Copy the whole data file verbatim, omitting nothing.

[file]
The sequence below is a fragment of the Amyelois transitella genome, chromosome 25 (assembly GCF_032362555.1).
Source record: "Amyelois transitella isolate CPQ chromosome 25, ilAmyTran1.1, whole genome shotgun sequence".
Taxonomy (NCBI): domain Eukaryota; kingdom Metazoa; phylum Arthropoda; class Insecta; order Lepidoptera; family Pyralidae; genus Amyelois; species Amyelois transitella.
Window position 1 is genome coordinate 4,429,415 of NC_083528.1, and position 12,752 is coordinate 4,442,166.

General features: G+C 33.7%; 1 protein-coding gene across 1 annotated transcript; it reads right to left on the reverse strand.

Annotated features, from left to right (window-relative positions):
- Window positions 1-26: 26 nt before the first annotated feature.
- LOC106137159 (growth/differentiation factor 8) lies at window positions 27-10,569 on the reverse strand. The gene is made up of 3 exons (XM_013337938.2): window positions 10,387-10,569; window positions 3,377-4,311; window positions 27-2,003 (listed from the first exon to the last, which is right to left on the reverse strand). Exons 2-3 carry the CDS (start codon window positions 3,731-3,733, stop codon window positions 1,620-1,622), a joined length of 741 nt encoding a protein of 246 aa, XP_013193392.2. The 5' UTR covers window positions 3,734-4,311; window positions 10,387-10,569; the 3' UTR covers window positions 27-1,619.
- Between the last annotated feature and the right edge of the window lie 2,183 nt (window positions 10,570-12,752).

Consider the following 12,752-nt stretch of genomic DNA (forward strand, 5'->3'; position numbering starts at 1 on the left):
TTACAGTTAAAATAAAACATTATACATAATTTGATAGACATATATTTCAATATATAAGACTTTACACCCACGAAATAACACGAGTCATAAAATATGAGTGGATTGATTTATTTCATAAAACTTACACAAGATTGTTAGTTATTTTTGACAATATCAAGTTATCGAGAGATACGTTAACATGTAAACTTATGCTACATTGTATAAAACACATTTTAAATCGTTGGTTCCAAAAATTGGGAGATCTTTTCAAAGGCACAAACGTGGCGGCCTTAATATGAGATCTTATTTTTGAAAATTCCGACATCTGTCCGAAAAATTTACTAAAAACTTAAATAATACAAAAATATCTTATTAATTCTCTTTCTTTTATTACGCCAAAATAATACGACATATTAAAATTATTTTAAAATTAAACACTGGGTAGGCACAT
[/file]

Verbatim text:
The sequence below is a fragment of the Amyelois transitella genome, chromosome 25 (assembly GCF_032362555.1).
Source record: "Amyelois transitella isolate CPQ chromosome 25, ilAmyTran1.1, whole genome shotgun sequence".
Taxonomy (NCBI): domain Eukaryota; kingdom Metazoa; phylum Arthropoda; class Insecta; order Lepidoptera; family Pyralidae; genus Amyelois; species Amyelois transitella.
Window position 1 is genome coordinate 4,429,415 of NC_083528.1, and position 12,752 is coordinate 4,442,166.

General features: G+C 33.7%; 1 protein-coding gene across 1 annotated transcript; it reads right to left on the reverse strand.

Annotated features, from left to right (window-relative positions):
- Window positions 1-26: 26 nt before the first annotated feature.
- LOC106137159 (growth/differentiation factor 8) lies at window positions 27-10,569 on the reverse strand. The gene is made up of 3 exons (XM_013337938.2): window positions 10,387-10,569; window positions 3,377-4,311; window positions 27-2,003 (listed from the first exon to the last, which is right to left on the reverse strand). Exons 2-3 carry the CDS (start codon window positions 3,731-3,733, stop codon window positions 1,620-1,622), a joined length of 741 nt encoding a protein of 246 aa, XP_013193392.2. The 5' UTR covers window positions 3,734-4,311; window positions 10,387-10,569; the 3' UTR covers window positions 27-1,619.
- Between the last annotated feature and the right edge of the window lie 2,183 nt (window positions 10,570-12,752).

Consider the following 12,752-nt stretch of genomic DNA (forward strand, 5'->3'; position numbering starts at 1 on the left):
TTACAGTTAAAATAAAACATTATACATAATTTGATAGACATATATTTCAATATATAAGACTTTACACCCACGAAATAACACGAGTCATAAAATATGAGTGGATTGATTTATTTCATAAAACTTACACAAGATTGTTAGTTATTTTTGACAATATCAAGTTATCGAGAGATACGTTAACATGTAAACTTATGCTACATTGTATAAAACACATTTTAAATCGTTGGTTCCAAAAATTGGGAGATCTTTTCAAAGGCACAAACGTGGCGGCCTTAATATGAGATCTTATTTTTGAAAATTCCGACATCTGTCCGAAAAATTTACTAAAAACTTAAATAATACAAAAATATCTTATTAATTCTCTTTCTTTTATTACGCCAAAATAATACGACATATTAAAATTATTTTAAAATTAAACACTGGGTAGGCACAT